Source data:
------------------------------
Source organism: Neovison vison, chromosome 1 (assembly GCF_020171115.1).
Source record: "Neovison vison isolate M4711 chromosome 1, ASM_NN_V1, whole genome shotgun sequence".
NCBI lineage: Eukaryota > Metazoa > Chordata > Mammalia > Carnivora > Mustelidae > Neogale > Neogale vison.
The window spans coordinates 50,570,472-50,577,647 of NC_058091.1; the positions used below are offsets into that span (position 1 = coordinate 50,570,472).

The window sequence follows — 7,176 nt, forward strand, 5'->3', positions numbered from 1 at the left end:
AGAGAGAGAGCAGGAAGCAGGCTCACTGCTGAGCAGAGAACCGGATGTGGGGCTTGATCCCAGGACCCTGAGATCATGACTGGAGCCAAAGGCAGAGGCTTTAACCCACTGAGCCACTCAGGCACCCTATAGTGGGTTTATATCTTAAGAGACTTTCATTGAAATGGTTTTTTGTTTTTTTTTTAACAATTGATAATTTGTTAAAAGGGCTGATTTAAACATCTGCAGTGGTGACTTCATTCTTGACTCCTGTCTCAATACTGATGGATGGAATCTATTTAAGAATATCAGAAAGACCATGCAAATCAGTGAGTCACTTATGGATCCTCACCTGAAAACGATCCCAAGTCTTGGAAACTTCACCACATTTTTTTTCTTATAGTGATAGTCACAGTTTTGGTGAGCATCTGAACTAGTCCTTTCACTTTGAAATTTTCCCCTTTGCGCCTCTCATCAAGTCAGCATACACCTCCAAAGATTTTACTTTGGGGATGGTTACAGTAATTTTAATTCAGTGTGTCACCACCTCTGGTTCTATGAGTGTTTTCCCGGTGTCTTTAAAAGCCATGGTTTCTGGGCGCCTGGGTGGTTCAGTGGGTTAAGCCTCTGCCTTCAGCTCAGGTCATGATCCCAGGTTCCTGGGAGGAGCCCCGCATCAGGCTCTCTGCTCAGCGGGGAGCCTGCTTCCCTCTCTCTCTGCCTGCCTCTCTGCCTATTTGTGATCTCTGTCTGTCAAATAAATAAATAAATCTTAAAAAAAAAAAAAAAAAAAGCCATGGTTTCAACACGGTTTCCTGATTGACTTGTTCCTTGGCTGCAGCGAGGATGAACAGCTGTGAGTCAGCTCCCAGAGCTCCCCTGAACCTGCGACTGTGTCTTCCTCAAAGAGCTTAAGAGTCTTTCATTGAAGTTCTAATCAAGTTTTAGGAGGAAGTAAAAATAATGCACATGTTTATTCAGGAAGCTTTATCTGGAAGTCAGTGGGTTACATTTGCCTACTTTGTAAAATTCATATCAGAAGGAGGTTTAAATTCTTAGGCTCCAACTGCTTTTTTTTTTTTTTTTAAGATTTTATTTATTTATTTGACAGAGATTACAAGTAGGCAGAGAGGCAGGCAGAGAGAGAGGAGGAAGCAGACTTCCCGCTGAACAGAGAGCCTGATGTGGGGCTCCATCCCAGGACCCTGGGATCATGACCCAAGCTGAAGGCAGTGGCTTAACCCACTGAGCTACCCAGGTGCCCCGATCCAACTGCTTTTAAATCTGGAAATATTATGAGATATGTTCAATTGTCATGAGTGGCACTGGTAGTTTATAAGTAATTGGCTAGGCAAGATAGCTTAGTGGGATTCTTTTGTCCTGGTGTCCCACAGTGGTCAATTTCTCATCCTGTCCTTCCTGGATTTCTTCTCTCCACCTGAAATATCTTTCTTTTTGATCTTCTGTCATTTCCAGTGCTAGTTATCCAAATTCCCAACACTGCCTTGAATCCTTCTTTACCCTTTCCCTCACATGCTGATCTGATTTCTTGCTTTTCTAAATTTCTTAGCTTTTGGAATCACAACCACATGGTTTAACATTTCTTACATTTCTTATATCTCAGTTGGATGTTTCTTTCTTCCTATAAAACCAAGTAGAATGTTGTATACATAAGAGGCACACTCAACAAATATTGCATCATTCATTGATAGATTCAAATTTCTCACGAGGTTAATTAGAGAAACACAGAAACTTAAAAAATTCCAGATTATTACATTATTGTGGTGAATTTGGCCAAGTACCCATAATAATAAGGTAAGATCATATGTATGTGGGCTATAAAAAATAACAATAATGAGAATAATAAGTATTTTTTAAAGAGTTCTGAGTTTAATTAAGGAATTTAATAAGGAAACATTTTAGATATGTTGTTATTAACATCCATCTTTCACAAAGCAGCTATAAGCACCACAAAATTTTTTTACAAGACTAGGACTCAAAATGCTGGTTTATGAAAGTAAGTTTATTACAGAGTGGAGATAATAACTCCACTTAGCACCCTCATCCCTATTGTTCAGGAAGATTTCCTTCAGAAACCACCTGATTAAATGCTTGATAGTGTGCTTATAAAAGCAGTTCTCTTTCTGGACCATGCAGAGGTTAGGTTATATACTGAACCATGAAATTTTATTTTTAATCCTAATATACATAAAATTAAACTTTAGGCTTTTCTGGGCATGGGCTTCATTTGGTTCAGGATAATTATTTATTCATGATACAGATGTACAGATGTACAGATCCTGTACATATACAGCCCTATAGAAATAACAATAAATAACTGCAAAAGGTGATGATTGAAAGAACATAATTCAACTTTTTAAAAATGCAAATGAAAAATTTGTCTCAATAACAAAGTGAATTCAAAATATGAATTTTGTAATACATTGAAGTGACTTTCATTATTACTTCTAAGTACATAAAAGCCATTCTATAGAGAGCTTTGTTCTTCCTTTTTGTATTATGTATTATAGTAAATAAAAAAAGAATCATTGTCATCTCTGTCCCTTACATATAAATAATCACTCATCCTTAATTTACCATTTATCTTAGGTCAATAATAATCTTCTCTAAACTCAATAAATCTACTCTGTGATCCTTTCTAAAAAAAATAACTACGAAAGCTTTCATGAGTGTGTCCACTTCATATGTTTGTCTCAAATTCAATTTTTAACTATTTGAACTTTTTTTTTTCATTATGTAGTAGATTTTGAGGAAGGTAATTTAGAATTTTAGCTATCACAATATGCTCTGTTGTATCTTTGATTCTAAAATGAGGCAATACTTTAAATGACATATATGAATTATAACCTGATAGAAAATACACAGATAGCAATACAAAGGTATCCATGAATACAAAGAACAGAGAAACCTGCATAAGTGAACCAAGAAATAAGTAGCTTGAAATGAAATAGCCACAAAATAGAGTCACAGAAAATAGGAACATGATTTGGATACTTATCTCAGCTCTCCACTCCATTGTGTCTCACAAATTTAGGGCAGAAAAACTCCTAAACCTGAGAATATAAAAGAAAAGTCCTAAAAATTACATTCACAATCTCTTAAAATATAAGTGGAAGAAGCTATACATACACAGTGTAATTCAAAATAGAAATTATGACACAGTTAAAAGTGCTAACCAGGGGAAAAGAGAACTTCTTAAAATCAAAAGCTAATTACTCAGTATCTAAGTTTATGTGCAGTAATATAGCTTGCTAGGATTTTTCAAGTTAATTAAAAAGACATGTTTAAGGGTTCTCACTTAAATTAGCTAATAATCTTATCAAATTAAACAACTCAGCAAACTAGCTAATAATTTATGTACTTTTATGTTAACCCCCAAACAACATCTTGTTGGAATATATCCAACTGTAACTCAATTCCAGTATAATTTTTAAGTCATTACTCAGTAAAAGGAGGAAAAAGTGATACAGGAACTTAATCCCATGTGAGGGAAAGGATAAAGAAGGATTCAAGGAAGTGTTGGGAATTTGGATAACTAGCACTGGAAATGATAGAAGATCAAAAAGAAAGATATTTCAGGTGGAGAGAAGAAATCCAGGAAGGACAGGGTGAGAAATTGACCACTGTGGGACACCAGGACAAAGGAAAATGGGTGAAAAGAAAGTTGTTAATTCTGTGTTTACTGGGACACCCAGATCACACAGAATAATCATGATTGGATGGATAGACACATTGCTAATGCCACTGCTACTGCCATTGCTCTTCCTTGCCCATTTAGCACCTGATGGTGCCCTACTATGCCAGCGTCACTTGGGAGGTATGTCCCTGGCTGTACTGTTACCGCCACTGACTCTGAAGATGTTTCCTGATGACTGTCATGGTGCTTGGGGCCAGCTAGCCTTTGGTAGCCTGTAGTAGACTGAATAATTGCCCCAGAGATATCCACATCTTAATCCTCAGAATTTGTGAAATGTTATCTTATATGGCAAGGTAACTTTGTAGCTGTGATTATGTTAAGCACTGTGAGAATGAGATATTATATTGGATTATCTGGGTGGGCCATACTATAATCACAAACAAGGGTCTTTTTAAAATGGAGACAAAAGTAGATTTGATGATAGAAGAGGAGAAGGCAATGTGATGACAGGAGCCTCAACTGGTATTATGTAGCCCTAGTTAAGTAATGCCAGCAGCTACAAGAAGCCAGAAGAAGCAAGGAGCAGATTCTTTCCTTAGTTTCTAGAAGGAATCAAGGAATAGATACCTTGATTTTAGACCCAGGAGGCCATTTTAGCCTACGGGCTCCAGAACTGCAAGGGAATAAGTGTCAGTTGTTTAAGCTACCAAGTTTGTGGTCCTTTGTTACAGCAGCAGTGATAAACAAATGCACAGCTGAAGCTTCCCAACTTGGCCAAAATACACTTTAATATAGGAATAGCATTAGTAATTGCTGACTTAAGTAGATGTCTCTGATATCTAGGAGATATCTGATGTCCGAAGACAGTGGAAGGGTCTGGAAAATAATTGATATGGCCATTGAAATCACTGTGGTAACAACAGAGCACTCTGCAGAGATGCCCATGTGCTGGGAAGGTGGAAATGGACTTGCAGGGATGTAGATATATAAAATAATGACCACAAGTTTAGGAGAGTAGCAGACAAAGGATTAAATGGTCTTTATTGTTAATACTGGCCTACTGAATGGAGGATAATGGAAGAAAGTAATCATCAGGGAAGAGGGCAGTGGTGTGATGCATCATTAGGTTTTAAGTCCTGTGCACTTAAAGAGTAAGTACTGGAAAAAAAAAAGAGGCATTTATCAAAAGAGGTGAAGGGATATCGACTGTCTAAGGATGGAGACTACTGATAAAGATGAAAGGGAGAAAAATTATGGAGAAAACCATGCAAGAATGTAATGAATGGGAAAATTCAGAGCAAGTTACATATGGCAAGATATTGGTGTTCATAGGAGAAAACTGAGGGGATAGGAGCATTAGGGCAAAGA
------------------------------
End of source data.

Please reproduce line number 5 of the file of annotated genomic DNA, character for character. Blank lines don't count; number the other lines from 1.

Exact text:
The window sequence follows — 7,176 nt, forward strand, 5'->3', positions numbered from 1 at the left end: